In order to further shape its green ambitions, the Municipality of Nijmegen has engaged HEYDAY and CFP Green Buildings to make both its municipal and social real estate portfolio more sustainable. The project involves making approximately 160 buildings more sustainable, with a total surface area of approximately 200,000 m2. A large number of these are listed buildings and therefore require specialist knowledge.
Over the past 10 years, the municipality has adopted many sustainability measures. In order to further develop the municipality’s sustainability ambitions, the project started with a complete mapping of the sustainability level of the real estate by CFP Green Buildings. The starting point is the EPCs of the buildings, thirty percent of which are currently green.
The parties involved have calculated four sustainability scenarios for the entire portfolio. From the legally required scenario (C EPC for offices in 2023 and mandatory measures with a payback period of less than five years) to making all buildings completely energy-neutral – the European target for 2050. Between the two, calculations are made on the basis of expected policy for 2030 in which all buildings must have an A EPC and the preparation for buildings without mains gas, as gas production will cease in 2030.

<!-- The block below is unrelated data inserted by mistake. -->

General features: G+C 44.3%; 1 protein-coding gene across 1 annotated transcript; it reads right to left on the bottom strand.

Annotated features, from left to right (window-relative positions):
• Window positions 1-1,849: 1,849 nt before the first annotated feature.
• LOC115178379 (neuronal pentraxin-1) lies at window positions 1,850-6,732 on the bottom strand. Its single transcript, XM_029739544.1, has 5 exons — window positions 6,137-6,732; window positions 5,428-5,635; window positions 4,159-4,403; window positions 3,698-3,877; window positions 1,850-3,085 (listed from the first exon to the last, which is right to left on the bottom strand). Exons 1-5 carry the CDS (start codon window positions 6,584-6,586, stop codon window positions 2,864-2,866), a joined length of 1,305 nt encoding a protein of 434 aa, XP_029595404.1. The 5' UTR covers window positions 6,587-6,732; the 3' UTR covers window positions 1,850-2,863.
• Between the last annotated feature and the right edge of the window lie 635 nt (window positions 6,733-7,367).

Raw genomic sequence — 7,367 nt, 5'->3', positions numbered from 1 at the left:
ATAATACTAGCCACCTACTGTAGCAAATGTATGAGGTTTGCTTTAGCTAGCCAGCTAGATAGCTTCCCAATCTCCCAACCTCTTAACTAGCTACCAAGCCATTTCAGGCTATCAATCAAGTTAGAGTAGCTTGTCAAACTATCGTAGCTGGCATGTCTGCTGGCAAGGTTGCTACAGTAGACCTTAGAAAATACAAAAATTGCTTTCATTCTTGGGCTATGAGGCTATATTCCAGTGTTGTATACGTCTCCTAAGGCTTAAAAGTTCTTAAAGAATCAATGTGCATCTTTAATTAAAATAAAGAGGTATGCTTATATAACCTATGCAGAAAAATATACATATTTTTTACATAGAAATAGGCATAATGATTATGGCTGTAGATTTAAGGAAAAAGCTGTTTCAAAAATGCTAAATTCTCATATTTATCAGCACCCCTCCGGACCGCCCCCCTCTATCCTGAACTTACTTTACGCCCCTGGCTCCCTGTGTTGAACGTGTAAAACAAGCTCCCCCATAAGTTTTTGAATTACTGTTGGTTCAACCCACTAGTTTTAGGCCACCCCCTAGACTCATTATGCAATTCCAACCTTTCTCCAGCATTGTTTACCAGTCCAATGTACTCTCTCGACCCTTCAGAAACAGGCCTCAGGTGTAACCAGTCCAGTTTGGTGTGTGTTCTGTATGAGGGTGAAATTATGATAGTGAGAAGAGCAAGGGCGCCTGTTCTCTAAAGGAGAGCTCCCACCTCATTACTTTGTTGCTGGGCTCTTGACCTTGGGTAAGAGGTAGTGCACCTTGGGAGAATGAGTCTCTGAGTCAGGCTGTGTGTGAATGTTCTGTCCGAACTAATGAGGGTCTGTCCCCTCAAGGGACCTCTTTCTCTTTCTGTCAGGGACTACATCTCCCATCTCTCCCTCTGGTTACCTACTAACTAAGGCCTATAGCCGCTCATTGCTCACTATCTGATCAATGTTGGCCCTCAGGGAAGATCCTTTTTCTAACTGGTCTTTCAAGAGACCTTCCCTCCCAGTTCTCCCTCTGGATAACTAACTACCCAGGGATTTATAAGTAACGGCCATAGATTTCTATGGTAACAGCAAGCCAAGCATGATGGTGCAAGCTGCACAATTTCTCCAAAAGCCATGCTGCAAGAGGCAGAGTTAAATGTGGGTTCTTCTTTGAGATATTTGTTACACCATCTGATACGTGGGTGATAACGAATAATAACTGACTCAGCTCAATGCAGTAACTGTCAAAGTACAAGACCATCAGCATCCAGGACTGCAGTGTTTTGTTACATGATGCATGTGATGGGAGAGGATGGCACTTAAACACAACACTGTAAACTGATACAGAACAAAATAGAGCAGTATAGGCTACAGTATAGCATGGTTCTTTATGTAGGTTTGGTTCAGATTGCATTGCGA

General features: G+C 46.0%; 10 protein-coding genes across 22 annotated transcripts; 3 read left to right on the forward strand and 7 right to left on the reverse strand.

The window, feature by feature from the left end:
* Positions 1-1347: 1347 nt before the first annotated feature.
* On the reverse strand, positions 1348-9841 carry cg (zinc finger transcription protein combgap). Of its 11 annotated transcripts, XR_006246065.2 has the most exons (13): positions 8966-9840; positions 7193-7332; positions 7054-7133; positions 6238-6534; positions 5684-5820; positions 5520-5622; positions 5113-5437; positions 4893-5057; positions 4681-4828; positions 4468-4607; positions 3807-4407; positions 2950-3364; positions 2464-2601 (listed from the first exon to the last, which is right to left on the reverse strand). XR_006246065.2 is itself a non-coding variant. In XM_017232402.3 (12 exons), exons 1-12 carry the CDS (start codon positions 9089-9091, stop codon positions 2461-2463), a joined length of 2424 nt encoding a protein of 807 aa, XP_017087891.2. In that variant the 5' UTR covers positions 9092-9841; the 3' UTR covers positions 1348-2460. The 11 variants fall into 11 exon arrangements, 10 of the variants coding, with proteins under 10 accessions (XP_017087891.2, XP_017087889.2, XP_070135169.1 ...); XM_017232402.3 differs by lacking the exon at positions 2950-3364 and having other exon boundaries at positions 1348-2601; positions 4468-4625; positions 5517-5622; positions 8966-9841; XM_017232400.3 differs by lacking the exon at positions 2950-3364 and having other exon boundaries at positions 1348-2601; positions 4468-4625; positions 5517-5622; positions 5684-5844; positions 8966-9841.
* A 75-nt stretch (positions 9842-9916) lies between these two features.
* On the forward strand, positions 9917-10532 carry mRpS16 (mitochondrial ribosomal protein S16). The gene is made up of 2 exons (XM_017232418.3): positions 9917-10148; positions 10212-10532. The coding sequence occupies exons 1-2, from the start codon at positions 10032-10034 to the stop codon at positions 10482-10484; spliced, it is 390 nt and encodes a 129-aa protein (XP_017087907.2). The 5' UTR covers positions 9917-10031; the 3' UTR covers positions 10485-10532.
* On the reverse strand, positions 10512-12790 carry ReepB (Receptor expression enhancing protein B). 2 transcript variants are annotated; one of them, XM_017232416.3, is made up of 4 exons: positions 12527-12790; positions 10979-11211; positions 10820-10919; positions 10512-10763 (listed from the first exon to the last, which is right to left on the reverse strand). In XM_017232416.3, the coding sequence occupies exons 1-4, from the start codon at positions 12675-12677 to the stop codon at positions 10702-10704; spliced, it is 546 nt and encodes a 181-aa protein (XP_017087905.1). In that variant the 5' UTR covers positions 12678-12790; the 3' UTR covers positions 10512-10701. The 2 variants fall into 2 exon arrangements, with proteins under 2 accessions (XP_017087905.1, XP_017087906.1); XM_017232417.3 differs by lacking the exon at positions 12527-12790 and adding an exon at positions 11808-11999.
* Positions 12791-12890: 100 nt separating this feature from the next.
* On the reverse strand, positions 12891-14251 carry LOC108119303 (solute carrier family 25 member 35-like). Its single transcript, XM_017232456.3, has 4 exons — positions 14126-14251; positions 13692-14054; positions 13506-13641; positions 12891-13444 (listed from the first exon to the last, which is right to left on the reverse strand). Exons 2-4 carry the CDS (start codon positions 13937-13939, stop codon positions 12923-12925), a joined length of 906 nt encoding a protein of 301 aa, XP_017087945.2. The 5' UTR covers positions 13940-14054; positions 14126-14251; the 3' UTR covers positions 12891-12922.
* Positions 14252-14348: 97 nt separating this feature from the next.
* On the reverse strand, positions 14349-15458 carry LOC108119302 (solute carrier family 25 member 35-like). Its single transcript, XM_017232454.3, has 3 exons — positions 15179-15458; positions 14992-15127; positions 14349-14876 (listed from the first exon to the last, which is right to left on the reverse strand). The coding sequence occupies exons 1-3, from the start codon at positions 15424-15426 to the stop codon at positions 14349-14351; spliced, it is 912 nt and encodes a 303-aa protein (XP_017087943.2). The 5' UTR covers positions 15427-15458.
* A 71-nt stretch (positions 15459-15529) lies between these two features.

A business case of the financial impact has been made for each scenario so that the Nijmegen council can make a well-founded decision to draw up ambitions and free up the necessary budgets.
“The results in Nijmegen show that the first sustainability levels in the roadmap (C EPC in 2023 and A EPC in 2030) can already be achieved with a relatively limited expansion of the long-term maintenance plan (MJOP). The uniqueness of our project in Nijmegen is that these measures have already been planned directly in the MJOP, which guarantees their implementation at natural moments in time.“– Bert van Renselaar, CFP Green Buildings
As a managing partner in the field of maintenance, HEYDAY manages the real estate of all the buildings of the Municipality of Nijmegen. The maintenance will be implemented directly via the long-term maintenance plan. In this way, the resources for sustainability will be used smartly. Some of the measures will be implemented in the next five to ten years if the current EPC fails to meet the requirements. Moreover, sustainability is not being seen as a one-off project, but rather as being integrated into the everyday processes of real estate management and maintenance.